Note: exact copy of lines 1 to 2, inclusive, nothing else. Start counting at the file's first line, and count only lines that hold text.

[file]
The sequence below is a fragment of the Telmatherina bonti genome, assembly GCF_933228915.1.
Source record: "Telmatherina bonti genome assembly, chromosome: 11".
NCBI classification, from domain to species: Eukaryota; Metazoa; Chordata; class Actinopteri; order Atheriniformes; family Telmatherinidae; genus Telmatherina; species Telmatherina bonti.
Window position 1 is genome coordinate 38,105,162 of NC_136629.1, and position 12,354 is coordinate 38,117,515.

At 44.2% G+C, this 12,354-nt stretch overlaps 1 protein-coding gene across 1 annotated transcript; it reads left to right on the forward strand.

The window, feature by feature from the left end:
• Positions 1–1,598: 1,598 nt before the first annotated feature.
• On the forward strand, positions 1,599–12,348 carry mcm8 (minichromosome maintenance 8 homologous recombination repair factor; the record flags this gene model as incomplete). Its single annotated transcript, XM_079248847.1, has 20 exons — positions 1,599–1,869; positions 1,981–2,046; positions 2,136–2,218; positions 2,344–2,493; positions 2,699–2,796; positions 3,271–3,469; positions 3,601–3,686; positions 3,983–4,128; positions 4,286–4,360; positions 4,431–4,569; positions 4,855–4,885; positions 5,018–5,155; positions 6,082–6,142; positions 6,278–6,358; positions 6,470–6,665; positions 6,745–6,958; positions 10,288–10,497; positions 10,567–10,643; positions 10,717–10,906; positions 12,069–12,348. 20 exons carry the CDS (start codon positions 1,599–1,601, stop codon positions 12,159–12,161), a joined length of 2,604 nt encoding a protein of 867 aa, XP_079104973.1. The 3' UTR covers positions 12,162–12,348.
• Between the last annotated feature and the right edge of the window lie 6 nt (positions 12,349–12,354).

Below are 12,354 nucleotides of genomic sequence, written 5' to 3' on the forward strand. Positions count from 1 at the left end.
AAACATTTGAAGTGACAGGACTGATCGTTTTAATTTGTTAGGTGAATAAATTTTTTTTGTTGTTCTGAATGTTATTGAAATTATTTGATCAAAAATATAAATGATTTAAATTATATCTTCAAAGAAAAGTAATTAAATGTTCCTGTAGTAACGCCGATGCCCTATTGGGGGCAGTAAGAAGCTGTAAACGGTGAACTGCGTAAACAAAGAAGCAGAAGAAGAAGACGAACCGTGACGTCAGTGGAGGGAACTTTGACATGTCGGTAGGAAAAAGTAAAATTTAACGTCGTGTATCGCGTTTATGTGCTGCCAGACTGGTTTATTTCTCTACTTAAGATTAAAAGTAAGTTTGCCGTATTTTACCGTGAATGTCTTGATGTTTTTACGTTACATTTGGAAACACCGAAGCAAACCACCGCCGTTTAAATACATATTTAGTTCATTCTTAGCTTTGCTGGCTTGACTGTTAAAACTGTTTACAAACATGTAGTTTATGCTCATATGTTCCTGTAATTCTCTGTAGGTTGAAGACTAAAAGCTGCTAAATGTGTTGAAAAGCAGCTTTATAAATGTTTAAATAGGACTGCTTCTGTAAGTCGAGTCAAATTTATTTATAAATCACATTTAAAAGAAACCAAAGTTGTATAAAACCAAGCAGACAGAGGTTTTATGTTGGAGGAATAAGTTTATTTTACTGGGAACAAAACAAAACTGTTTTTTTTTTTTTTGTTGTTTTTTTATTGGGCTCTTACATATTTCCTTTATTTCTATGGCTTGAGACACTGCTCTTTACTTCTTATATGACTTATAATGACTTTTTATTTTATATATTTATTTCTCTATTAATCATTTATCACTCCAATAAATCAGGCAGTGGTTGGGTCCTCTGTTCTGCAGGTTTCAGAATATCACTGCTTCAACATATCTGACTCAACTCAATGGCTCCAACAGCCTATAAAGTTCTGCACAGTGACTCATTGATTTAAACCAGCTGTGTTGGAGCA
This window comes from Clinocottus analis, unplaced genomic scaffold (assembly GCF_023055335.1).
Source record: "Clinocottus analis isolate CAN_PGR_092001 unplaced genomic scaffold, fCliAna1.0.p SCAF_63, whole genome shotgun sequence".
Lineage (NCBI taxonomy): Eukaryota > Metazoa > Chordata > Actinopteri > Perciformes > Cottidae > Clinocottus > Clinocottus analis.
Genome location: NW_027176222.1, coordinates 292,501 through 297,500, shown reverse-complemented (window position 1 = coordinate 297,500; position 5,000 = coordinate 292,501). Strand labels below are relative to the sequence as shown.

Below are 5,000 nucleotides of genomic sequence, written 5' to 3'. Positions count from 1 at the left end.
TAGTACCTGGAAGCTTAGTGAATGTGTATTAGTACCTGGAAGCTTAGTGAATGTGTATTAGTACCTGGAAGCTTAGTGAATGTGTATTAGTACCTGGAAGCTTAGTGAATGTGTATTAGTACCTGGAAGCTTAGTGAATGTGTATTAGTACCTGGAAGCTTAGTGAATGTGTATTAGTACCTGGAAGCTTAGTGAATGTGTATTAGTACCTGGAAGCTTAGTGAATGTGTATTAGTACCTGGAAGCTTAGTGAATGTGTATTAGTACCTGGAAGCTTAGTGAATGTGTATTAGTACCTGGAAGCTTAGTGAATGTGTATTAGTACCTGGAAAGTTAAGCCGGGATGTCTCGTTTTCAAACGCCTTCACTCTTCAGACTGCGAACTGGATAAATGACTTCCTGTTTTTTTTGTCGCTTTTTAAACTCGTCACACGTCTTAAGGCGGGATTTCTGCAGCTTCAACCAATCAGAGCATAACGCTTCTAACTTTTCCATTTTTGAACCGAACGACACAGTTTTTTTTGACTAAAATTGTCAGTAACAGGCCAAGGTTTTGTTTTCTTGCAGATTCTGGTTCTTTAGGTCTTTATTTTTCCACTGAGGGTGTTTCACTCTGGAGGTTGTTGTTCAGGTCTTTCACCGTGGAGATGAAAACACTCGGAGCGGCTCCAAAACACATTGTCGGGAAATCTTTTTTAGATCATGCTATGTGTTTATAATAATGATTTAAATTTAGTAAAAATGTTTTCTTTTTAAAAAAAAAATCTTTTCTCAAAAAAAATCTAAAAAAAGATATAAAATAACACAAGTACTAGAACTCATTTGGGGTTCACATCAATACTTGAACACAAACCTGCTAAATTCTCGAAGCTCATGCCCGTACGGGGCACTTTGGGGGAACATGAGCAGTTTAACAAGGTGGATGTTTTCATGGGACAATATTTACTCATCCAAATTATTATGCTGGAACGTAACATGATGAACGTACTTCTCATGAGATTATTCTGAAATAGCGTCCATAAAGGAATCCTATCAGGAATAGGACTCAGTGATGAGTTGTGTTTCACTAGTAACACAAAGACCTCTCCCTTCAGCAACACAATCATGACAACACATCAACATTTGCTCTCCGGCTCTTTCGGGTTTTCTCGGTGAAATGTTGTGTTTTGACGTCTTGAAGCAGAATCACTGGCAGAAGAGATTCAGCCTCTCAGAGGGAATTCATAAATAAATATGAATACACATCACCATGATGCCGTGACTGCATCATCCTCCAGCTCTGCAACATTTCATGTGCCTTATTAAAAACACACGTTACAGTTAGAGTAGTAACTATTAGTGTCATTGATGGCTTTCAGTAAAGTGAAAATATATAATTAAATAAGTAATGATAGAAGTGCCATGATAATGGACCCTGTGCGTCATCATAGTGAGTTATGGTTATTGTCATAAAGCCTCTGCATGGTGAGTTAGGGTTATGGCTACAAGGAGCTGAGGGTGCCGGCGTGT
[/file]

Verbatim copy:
The sequence below is a fragment of the Telmatherina bonti genome, assembly GCF_933228915.1.
Source record: "Telmatherina bonti genome assembly, chromosome: 11".